Atlanta Workplace Injury Attorney
Workplace Injuries in Georgia
No matter what kind of work you do, you run at least some risk of being injured on the job. According to state data from the U.S. Bureau of Labor Statistics, Georgia experienced 186 workplace fatalities and more than 77,500 nonfatal workplace injuries in 2018 alone.
Not all accidents and injuries are serious enough to require medical treatment or time away from work. But when serious injuries do occur, it is important to understand your rights and options regarding workers’ compensation benefits. That’s easy to do when you contact The Law Office of Arthur E. Snead, LLC.
I offer free initial consultations to all prospective clients across the state of Georgia, and I can assist you with your claim at any step in the process—from initial filing through appeals, if necessary.
Contact me today to get started with your free consultation.
Getting Hurt at Work: The Most Common Accidents & Injuries
Here are some of the most common claims workers’ compensation lawyers encounter:
- Slip, trip, and fall accidents
- Falling from heights
- Repetitive stress or motion-related injuries, including carpal tunnel syndrome
- Injuries caused by overexertion
- Injuries caused by walking into fixed objects
- Being struck by falling or swinging objects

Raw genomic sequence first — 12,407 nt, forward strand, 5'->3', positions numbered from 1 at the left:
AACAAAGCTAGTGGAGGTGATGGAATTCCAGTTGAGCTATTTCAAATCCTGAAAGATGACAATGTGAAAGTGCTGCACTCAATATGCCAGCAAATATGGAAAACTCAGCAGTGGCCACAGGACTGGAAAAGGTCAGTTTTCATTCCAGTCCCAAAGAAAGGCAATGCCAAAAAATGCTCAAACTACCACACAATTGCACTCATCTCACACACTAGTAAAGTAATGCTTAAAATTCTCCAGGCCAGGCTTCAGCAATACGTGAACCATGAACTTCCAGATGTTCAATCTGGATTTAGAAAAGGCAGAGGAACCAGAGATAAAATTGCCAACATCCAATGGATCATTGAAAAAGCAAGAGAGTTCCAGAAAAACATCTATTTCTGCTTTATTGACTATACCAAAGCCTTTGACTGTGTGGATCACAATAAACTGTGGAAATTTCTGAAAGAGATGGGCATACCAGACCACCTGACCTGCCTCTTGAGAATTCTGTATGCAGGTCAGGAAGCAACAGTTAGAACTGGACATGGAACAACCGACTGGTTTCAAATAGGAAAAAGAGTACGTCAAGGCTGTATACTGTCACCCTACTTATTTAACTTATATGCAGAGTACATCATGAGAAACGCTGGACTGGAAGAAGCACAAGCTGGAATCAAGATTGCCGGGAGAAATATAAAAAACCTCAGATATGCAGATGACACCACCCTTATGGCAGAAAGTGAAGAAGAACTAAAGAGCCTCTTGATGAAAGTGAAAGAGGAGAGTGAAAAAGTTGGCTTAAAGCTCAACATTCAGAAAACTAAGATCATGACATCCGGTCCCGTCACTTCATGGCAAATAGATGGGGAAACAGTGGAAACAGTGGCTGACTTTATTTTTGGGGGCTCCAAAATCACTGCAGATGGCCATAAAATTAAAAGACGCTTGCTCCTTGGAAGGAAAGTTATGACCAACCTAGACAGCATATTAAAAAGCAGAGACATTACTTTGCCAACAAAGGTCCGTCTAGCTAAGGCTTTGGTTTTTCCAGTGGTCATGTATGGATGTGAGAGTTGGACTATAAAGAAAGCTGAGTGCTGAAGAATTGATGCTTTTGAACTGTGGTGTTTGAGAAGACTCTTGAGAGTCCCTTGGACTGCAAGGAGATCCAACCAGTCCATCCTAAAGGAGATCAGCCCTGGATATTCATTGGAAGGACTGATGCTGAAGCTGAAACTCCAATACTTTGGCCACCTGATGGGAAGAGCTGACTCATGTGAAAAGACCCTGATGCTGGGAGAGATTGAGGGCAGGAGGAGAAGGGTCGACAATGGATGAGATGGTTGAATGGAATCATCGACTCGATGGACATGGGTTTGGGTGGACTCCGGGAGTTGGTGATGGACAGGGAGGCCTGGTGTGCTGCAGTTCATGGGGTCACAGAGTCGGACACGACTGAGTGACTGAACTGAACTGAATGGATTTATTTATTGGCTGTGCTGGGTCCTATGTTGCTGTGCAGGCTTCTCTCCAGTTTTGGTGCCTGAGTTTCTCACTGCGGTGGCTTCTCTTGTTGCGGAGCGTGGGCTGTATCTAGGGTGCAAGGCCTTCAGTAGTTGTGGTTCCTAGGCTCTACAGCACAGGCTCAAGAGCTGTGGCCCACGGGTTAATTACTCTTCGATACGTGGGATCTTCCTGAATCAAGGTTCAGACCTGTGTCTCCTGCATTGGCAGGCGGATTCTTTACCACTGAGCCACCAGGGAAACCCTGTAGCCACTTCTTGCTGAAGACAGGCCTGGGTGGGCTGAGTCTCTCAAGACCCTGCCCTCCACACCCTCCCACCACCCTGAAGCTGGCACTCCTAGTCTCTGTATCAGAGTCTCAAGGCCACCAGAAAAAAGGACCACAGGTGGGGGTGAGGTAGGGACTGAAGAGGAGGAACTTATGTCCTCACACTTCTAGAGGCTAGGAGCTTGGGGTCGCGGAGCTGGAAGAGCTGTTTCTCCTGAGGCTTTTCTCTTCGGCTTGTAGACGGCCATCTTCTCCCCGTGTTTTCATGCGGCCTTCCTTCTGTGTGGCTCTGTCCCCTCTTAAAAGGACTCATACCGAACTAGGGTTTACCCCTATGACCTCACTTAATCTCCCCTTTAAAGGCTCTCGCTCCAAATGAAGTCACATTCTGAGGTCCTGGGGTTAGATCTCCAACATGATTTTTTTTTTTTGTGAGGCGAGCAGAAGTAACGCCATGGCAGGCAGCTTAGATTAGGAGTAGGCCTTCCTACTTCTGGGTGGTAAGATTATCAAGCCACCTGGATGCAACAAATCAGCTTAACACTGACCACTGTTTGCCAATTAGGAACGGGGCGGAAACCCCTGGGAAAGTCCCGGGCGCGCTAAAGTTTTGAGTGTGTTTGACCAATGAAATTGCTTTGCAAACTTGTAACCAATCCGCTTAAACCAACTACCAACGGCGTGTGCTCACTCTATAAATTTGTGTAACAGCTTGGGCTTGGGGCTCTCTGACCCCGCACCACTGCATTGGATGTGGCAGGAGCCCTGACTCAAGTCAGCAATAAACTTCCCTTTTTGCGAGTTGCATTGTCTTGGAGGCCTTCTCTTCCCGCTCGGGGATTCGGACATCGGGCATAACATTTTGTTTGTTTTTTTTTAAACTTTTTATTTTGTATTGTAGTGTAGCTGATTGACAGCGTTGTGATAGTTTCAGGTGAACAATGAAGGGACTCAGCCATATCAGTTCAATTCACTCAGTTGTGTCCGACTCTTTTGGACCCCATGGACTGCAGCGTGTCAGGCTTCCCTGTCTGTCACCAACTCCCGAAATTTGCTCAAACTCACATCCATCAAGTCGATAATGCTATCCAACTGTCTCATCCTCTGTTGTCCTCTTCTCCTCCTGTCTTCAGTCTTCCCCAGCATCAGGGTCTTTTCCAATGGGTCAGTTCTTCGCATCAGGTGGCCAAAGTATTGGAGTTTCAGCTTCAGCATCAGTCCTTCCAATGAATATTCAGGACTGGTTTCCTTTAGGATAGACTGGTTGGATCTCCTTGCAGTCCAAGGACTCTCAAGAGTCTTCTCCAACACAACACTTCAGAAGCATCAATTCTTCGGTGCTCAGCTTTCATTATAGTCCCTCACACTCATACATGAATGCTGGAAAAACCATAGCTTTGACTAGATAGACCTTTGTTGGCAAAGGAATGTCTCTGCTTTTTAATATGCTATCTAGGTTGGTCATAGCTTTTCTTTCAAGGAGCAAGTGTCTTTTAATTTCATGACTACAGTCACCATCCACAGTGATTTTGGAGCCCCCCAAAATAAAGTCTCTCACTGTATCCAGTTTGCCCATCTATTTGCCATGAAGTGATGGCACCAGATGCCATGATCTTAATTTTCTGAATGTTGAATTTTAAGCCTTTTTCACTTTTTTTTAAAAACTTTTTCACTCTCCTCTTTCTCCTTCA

- On-the-job car accidents
- Injuries related to slipping and tripping without falling (known as reaction injuries)
- Becoming entangled in machinery
- Severe back and neck trauma
- Workplace attacks and on-the-job violence
Of course, this is just a partial list. There are countless ways to be injured on the job and even more specific injuries associated with workplace accidents. Most are compensable if they occurred in the scope of employment.
Filing a Claim
Report any workplace accident that leads to injury to your supervisor as soon as possible. You must do this within 30 days of the incident or you will lose your right to receive workers’ compensation benefits. Make sure to notify your employer in writing and include all the details of your accident, including when, where, and how it occurred.
Your employer should then provide you with the paperwork to file a workers’ compensation claim. In the state of Georgia, you have one year from the date of your accident to complete and submit the paperwork.
Appealing a Claim
Many workers’ compensation claims get denied, often simply because the paperwork wasn’t filled out correctly. The good news is you have the option of appealing any denied claim. The appeal must be filed within 20 days of the denial notice.